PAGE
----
Saturday, March 10, 2007

Edith Pearlman's "How to Fall"

Edith Pearlman has published over one hundred and fifty stories in national magazines, literary journals, anthologies, and on-line publications. Her work has appeared in Best American Short Stories, The O. Henry Prize Stories, Best Short Stories from the South, and The Pushcart Prize Collection. Her first collection of stories, Vaquita, won the Drue Heinz Prize for Literature, and her second, Love Among The Greats, won the Spokane Annual Fiction Prize. Her third, How to Fall, won the Mary McCarthy Prize.

Pearlman put How to Fall to the "Page 99 Test" and reported the following:
Page 99 of my latest collection, HowTo Fall, takes place in the town of Godolphin. Godolphin, though geographically a wedge of Boston, is self-governing – by a representative Town Meeting whose members scream at each other for several evenings every October. Bow-fronted apartment buildings line Jefferson Boulevard; trolley tracks run down its middle like a zipper. In the town live ancient Yankees, prosperous Jews, envious academics; shopkeepers selling camisoles, chocolates, and scrimshaw; secretaries and music teachers; Asian-Americans, Irish-Americans, and Russian-Americans forever quoting War and Peace. A few inhabitants sleep in alleys. Godolphinites exhibit every sexual preference including the preference to be left alone.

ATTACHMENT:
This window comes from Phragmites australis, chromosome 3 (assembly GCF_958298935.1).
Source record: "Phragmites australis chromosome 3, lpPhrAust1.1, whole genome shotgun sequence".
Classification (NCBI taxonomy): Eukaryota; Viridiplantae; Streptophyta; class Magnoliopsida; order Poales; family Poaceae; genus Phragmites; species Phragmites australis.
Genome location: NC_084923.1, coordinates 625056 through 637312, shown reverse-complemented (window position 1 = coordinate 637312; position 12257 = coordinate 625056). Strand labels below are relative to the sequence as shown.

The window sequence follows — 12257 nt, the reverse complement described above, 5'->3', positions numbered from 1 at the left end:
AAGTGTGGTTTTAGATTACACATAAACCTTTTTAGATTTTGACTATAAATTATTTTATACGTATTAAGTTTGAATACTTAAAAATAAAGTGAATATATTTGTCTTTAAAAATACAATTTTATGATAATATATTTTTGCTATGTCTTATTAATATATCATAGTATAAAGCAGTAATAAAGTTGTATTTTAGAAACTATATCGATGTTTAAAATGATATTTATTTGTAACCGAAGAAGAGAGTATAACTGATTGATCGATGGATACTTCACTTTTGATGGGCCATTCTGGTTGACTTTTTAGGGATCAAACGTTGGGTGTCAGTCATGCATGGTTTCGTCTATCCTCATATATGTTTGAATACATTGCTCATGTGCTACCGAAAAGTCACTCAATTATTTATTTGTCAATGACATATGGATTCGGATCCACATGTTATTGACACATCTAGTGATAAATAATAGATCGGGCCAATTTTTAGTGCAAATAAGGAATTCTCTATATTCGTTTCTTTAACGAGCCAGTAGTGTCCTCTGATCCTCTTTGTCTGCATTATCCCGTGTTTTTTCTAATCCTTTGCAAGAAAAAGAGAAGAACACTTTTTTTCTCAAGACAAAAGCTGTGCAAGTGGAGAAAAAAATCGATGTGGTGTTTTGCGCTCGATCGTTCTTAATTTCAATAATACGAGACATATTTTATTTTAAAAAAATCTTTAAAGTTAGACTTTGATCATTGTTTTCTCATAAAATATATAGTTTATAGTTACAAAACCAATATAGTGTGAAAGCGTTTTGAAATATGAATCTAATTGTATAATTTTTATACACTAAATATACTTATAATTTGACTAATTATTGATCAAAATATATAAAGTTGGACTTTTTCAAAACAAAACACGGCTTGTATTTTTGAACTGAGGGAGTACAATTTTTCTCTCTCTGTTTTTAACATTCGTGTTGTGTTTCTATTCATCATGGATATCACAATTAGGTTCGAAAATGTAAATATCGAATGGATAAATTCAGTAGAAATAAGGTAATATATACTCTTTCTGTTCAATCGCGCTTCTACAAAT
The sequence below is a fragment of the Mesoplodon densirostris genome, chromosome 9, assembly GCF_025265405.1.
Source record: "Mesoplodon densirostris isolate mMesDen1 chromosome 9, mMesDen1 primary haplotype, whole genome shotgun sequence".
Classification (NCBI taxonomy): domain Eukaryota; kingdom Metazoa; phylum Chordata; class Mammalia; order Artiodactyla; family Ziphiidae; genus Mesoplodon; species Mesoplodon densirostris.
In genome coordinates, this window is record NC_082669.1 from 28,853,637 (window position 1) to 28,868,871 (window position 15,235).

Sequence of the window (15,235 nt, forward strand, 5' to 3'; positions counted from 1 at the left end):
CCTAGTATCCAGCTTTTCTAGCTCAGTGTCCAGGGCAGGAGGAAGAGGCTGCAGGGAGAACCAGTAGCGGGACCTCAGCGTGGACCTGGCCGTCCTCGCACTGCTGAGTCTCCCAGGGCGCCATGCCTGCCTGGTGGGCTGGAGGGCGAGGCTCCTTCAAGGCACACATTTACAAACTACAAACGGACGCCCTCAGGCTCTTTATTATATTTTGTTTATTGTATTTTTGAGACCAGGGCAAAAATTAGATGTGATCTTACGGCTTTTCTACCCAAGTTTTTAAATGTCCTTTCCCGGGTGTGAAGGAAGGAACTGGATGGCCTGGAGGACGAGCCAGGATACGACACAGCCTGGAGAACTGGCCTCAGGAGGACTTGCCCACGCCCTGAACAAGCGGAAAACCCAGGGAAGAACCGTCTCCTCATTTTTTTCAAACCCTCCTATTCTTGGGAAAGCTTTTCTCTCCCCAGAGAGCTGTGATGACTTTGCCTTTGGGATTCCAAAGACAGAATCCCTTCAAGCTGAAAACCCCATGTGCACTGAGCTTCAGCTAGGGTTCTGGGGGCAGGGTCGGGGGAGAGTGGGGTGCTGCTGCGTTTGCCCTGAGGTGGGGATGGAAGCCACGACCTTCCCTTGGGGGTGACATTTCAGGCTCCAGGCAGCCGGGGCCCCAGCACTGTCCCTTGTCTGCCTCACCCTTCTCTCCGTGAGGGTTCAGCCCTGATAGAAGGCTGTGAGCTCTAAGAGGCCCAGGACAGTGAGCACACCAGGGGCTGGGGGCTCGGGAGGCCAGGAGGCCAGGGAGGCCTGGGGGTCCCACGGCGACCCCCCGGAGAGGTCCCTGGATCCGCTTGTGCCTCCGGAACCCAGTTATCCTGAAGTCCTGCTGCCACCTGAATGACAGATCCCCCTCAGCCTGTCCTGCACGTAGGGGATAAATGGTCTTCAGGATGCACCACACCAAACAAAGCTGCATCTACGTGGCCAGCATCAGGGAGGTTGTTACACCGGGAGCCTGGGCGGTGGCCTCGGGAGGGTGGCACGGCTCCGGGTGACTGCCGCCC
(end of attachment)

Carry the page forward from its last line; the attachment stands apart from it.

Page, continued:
Godolphin is my domain. I invented it – or, at least, adapted it. I populate it. I run it, I worry about it, and I write about it. A writer who uses the same setting and a familiar troupe of supporting characters can be said to be constructing a continuing saga, a human comedy. More modestly – more truthfully – she is simplifying her milieu, making it flexible, ready for any tale she wants to set there.

Godolphin is not microcosmic or generic. It is particular and peculiar. I cannot bring tanks onto Jefferson Boulevard, or make the public golf course the site of a fair where a man gets drunk enough to sell his wife. But crime can find its way to the town’s leafy streets, as can a measure of magic, and lust and death and accident and sin. For glitz, high culture, and drugged misery, I can send my characters to the city nearby.

It is a pleasure, this work – the work of trying to render a detailed, physical, immediate town which develops further in every new story. Each small neighborhood within Godolphin is home to somebody or other; each street-corner is someone’s hang-out. Hanging out with my characters, I am unlikely to slip into preachy abstractions or indulge in high-brow theories. But if I do get smug or careless, the citizens of Godolphin will no doubt run me out of town and hire themselves a new chronicler.
Visit Edith Pearlman's official website.

--Marshal Zeringue